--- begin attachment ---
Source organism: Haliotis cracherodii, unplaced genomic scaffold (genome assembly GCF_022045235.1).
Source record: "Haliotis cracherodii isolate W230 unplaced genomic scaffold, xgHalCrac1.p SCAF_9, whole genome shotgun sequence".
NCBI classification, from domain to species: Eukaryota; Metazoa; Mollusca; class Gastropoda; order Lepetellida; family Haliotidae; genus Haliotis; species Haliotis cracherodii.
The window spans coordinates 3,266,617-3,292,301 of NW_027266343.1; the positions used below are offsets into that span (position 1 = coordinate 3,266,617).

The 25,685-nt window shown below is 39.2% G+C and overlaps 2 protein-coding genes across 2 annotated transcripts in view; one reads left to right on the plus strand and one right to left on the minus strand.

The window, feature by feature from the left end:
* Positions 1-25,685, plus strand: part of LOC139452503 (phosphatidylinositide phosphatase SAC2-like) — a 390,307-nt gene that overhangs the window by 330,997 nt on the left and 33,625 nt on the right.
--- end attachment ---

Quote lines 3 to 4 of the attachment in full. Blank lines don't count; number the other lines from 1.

NCBI classification, from domain to species: Eukaryota; Metazoa; Mollusca; class Gastropoda; order Lepetellida; family Haliotidae; genus Haliotis; species Haliotis cracherodii.
The window spans coordinates 3,266,617-3,292,301 of NW_027266343.1; the positions used below are offsets into that span (position 1 = coordinate 3,266,617).